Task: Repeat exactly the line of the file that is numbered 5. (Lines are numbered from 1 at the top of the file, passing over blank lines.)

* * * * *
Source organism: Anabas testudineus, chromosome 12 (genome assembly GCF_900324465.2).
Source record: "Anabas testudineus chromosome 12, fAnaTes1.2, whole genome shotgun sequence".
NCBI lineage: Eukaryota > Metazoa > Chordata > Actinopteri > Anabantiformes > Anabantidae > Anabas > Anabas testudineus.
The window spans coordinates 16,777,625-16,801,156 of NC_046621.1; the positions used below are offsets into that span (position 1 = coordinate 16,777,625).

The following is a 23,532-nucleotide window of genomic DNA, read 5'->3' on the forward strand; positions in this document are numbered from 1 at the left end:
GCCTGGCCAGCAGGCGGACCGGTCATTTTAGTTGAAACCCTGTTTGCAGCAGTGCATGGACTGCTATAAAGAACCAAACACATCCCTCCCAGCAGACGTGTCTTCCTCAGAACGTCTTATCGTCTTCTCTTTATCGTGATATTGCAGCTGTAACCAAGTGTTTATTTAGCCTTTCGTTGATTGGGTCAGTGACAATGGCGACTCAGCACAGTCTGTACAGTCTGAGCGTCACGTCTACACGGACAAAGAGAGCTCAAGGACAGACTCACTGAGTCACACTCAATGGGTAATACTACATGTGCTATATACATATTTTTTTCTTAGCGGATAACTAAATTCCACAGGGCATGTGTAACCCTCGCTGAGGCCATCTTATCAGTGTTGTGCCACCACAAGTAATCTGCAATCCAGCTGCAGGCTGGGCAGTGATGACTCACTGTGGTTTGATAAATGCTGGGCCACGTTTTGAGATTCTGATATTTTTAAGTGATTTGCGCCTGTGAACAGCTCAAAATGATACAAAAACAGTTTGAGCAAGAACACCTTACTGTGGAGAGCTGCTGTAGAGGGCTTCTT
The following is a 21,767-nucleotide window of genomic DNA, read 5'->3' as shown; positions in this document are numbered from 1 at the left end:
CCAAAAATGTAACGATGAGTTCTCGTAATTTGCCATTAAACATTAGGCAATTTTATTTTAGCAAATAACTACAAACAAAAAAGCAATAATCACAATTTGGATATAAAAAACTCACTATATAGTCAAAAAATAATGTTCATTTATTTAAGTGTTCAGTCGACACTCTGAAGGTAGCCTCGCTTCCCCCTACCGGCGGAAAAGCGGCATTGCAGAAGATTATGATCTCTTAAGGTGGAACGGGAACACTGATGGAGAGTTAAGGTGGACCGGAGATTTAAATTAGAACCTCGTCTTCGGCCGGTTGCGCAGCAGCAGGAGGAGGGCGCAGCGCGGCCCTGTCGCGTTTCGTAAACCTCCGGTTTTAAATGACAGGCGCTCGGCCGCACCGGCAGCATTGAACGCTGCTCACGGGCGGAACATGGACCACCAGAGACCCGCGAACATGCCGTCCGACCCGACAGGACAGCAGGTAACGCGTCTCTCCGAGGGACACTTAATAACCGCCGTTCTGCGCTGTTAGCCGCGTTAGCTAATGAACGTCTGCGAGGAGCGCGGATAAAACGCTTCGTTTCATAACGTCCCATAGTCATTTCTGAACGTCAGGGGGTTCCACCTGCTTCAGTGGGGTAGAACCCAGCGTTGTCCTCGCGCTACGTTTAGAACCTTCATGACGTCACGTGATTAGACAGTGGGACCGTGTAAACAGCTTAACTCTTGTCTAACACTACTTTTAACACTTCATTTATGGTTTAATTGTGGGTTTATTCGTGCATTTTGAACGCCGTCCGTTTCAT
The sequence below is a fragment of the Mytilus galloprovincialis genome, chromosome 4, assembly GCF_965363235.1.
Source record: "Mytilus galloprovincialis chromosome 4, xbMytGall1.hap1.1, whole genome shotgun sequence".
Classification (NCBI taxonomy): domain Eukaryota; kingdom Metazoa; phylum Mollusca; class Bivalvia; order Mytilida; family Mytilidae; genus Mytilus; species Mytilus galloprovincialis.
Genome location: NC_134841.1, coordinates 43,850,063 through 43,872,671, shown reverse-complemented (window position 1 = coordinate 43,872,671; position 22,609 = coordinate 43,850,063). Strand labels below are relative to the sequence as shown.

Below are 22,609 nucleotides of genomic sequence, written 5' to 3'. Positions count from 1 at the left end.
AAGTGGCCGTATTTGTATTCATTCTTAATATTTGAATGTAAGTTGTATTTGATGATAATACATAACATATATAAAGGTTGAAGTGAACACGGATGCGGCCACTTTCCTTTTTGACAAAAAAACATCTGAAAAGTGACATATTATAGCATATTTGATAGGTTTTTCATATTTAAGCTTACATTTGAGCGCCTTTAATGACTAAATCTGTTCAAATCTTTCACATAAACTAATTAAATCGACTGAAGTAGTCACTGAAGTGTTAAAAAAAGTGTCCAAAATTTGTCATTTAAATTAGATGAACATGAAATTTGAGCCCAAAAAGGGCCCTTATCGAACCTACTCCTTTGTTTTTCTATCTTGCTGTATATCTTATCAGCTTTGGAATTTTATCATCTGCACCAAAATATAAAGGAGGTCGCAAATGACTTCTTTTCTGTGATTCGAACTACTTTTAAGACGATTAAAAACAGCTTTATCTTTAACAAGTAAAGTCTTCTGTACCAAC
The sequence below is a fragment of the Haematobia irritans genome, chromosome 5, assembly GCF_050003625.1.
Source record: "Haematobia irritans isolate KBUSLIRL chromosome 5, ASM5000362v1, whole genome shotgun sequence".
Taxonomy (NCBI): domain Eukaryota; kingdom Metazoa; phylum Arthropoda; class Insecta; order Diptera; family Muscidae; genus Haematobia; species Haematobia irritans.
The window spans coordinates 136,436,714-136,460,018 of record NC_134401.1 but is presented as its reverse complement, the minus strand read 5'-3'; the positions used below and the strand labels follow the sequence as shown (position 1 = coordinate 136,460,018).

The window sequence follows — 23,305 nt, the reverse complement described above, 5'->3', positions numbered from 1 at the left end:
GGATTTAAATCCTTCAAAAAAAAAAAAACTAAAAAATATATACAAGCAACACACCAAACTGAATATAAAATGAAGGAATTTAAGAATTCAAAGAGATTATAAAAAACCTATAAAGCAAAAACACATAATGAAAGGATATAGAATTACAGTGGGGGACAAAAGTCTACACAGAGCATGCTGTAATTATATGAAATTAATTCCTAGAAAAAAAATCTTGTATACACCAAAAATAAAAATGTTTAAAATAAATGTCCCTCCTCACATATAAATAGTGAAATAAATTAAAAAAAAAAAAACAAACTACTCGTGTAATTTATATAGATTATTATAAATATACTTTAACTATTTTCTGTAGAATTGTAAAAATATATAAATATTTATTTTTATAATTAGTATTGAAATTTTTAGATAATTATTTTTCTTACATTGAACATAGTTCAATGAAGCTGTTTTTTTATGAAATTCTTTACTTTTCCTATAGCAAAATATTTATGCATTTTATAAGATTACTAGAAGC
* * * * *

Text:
The following is a 23,532-nucleotide window of genomic DNA, read 5'->3' on the forward strand; positions in this document are numbered from 1 at the left end: